The pragrama “PART” defines the FPGA part number. This part number gets passed onto the synthesis tool to extract necessary static timings which you can see as verbose output when you compile one of the codes. As you can notice, I have uncommented the blink.c. Make sure you also change the pragma PART in blink.c file. Also note that I have commented everything else and only left the “blink.c” in the file. Now, we are ready to compile and synthesize our first PipelineC example code.

Open your terminal, go to the base directory of PipelineC and execute the following commands.

This will invoke various other scripts that would decode your C code and synthesize into digital logic. By the end of synthesis, you should see the script spit out a “Done”.

The output ends up in a separate folder called “pipelinec_syn_output”. You can always choose the location of this folder. I let mine to be default. A successful synthesis results in a file called “real_vhdl.tcl”. This is an important file which will allow us to import our digital block into Vivado environment.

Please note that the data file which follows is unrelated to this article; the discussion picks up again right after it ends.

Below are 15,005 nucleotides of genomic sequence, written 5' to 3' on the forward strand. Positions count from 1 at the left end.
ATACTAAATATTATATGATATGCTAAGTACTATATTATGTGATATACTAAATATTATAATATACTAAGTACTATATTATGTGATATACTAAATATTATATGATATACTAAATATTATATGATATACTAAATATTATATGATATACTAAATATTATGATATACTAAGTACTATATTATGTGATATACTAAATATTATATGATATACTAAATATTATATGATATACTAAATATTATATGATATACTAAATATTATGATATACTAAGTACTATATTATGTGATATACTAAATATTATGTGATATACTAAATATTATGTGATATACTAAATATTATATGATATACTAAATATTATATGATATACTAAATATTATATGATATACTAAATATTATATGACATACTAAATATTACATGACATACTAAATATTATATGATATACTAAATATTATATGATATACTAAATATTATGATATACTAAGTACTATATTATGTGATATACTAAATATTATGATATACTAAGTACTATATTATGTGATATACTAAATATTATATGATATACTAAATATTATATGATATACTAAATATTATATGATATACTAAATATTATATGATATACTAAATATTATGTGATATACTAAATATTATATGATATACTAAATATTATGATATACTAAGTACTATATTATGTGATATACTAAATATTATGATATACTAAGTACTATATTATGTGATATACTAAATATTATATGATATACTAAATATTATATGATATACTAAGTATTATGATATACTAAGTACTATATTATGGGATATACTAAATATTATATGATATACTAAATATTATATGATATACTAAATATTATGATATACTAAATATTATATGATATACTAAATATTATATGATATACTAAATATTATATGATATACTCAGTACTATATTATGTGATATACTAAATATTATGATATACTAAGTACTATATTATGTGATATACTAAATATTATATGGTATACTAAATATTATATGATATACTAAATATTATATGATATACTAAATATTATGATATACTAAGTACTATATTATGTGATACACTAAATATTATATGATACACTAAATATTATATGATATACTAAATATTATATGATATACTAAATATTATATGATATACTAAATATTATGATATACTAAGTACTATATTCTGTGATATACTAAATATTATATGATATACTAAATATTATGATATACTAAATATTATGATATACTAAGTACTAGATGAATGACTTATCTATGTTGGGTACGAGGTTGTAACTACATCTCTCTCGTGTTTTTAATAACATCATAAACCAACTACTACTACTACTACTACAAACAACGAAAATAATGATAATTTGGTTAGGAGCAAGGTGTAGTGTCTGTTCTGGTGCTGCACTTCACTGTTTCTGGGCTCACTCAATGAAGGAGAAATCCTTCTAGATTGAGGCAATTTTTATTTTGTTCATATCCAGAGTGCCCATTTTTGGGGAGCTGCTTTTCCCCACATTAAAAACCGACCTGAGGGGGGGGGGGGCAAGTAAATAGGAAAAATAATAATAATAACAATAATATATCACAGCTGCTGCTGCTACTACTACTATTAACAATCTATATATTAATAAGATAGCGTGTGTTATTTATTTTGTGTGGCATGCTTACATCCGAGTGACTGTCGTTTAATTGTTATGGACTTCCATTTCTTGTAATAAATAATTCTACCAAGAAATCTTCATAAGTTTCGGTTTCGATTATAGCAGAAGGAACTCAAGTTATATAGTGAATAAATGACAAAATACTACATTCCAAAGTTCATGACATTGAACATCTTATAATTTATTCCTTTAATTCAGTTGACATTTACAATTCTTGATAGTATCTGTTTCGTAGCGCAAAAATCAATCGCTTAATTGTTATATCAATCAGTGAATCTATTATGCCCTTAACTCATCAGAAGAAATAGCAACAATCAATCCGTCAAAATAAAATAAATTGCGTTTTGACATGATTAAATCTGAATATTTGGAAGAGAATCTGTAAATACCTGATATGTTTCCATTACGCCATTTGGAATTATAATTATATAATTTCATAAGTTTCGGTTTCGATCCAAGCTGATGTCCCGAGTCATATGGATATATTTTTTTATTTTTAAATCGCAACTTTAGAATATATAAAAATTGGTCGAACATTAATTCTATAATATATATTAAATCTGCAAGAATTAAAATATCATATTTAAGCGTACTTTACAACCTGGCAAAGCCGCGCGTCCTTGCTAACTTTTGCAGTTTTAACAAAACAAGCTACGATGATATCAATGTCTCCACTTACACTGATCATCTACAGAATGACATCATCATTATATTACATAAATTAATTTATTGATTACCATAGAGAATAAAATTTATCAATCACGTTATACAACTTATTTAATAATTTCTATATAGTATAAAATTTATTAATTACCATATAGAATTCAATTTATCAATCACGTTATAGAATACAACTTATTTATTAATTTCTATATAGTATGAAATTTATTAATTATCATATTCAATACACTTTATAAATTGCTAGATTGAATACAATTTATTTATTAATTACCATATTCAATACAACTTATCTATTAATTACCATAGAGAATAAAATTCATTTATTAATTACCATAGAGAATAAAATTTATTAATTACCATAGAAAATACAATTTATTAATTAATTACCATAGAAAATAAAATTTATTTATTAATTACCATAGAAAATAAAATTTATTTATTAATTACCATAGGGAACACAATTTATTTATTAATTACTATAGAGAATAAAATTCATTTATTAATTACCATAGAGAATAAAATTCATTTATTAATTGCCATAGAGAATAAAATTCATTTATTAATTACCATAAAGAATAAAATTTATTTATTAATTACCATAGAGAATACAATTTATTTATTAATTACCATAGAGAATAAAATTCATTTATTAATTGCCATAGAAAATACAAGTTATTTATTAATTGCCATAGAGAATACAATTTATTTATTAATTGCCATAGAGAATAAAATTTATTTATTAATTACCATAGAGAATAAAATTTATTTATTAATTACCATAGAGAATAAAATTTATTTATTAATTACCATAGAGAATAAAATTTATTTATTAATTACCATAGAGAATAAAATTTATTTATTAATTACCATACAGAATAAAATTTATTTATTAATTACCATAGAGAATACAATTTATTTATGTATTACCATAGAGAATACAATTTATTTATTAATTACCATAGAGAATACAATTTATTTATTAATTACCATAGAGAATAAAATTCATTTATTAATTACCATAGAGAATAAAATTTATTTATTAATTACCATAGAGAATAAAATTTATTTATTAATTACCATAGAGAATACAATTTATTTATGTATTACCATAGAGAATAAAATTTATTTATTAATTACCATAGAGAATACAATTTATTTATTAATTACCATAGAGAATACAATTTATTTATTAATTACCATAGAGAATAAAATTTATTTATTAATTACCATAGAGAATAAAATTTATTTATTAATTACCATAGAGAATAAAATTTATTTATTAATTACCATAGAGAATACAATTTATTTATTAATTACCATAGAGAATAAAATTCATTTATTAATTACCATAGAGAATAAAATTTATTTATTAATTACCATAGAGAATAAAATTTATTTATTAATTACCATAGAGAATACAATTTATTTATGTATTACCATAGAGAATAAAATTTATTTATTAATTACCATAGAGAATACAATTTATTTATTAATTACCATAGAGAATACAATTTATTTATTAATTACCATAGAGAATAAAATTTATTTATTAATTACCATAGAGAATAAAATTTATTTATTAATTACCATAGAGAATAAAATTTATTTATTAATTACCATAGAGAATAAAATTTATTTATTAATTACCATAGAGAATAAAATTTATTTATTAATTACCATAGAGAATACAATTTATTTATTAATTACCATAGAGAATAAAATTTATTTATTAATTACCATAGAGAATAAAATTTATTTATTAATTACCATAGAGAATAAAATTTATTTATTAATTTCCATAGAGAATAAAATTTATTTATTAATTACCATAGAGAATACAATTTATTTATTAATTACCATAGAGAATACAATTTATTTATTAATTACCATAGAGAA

Combining logic with everything else

Open your Vivado environment and create a new project. I am going to be using my Zybo board with Zynq 7010 device on it. Once you successfully create a new project, create a new block design. In case you happen to be absolutely new to Vivado and Zynq, do check my previous articles.

We can now invoke the “read_vhdl.tcl” file to include our PipelineC logic block into our FPGA project. Doing this is quite simple. Simply execute the following command in the Vivado tcl console.